Anyone who read it, or anyone who’s followed the propulsion of similar mind-numbing events around the country, knows that very little has changed from 1989 to the present; and this was especially clear on Monday as news broke about what happened at the Covenant School in Nashville, Tennessee. In that terrible post-Sandy Hook turn, three 9-year-olds and three adult teachers were senselessly slaughtered. Of course, it continues to pose the broadest social question of all: Why do these mass-killing events keep happening in America? That question will no doubt be with us for a long time. But the new incident in Nashville is also interesting on the micro-level, at least when it comes to public safety strategy. One of the main lessons that was supposed to have been learned from the 15 people who died in Columbine, as well as the 2007 mass-shooting at Virginia Tech that killed 32 people, was that law enforcement simply cannot show up to an active shooter situation, circle their peripheral wagons as more resources are gathered, and essentially wait until everyone inside the school is dead before they cautiously enter.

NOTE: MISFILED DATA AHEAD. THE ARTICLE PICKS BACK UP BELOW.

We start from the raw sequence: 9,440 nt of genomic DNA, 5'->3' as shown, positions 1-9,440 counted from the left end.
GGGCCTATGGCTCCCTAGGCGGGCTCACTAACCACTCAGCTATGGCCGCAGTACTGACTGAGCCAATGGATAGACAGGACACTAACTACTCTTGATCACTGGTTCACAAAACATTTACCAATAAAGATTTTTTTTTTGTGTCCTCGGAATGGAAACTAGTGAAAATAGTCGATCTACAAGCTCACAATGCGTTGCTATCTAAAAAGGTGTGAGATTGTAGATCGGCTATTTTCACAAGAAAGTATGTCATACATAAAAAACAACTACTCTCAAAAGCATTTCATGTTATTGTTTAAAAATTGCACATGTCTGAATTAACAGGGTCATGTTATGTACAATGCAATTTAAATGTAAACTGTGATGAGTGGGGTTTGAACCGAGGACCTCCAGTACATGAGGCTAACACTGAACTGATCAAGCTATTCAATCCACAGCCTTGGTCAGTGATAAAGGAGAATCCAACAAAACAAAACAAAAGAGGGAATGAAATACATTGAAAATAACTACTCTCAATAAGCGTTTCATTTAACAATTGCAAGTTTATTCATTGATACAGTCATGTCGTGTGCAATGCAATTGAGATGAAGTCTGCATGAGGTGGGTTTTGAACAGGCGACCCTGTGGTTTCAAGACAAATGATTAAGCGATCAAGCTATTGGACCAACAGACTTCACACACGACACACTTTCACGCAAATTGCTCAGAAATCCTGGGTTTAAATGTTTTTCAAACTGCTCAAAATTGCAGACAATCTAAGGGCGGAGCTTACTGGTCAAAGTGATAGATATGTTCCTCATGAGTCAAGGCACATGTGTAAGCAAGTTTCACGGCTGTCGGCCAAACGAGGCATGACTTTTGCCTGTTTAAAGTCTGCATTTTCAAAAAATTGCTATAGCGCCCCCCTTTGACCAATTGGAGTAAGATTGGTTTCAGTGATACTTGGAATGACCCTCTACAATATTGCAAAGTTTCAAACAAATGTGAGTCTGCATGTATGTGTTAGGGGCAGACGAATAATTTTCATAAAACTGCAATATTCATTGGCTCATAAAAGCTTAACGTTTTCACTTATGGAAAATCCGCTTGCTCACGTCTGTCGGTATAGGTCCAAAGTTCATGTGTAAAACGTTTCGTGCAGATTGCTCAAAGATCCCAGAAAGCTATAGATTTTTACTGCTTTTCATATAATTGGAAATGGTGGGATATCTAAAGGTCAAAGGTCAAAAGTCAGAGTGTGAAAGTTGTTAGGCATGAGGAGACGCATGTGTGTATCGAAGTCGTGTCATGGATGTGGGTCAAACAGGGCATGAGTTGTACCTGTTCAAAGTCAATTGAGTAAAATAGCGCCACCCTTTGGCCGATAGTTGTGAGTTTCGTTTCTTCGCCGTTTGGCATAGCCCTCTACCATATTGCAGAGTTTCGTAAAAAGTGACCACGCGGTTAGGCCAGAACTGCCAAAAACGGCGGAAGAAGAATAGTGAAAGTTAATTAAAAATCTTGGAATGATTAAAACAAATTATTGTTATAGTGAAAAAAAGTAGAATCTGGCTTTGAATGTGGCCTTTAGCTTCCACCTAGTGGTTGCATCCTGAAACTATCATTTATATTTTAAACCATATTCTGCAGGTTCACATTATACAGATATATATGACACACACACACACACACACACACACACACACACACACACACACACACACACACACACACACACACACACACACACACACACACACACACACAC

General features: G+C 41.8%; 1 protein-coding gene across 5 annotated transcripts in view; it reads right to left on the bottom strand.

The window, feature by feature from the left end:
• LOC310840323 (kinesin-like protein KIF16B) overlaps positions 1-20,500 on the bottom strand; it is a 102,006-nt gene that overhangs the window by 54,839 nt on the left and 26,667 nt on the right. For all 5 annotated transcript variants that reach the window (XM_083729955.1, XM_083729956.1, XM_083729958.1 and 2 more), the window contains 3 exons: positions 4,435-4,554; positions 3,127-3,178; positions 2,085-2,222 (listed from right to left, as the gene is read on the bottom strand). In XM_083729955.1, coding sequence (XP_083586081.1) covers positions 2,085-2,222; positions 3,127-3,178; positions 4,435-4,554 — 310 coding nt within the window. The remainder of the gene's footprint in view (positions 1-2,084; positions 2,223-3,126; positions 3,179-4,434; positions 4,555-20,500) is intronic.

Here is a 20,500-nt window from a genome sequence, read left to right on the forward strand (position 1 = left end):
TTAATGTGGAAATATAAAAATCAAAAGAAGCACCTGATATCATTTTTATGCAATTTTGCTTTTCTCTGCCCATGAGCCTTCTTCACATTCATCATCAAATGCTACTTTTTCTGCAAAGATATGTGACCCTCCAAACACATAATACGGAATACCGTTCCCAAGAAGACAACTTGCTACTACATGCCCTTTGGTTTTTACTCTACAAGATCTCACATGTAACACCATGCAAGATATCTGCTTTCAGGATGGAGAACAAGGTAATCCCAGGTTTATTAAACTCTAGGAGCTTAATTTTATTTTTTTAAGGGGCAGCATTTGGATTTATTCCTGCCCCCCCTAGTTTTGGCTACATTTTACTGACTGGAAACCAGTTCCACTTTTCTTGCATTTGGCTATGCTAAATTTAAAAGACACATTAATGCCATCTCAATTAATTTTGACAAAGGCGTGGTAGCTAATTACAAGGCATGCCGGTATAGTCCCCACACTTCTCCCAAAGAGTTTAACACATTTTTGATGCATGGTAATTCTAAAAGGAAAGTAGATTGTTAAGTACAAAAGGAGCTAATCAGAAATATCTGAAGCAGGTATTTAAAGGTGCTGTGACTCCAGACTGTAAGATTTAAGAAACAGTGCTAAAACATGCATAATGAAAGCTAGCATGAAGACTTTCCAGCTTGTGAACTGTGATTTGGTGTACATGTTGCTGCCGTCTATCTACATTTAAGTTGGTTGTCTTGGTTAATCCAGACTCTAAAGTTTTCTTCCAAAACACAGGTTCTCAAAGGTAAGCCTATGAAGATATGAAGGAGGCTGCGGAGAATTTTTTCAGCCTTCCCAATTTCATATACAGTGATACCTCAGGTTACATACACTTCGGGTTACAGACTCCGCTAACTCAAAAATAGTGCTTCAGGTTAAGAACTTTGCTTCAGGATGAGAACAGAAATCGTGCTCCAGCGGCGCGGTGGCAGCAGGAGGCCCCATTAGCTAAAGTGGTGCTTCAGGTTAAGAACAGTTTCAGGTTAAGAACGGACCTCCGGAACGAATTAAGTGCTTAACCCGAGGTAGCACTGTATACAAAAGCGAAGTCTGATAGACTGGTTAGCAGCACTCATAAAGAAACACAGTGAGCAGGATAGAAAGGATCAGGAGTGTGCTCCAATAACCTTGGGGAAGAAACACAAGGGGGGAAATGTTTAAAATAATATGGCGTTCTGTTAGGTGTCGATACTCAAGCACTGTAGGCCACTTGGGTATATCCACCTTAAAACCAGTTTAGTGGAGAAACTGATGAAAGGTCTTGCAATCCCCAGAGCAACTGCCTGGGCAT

If one talks with police and sheriff leaders today, there is general consensus on that point. But it hasn’t always carried over into reality. In Florida’s infamous Marjory Stoneman Douglas High School shooting in 2018, which killed 17 people, an armed school resources officer named Scot Peterson was on campus when the massacre began and allegedly ran and hid from it. As of 2021, Peterson was still facing criminal neglect charges in the state of Florida. Peterson’s story might have seemed like an outlier in 2019 when a mass-shooting erupted at California’s Gilroy Garlic Festival. That killer, 19-year-old Santino William Legan, snuck into the festival clad in body armor and holding an AK-47 with a 75-round drum magazine. Yet, literally within a minute of Legan opening fire on the crowd, Gilroy police were coming straight at him – and gunning him down. Swift action from the Gilroy officers kept the body count at three, though the community was still pierced to its core, as the victims were 25, 13 and 6-years old. Nevertheless, it seemed like American law enforcement was adapting.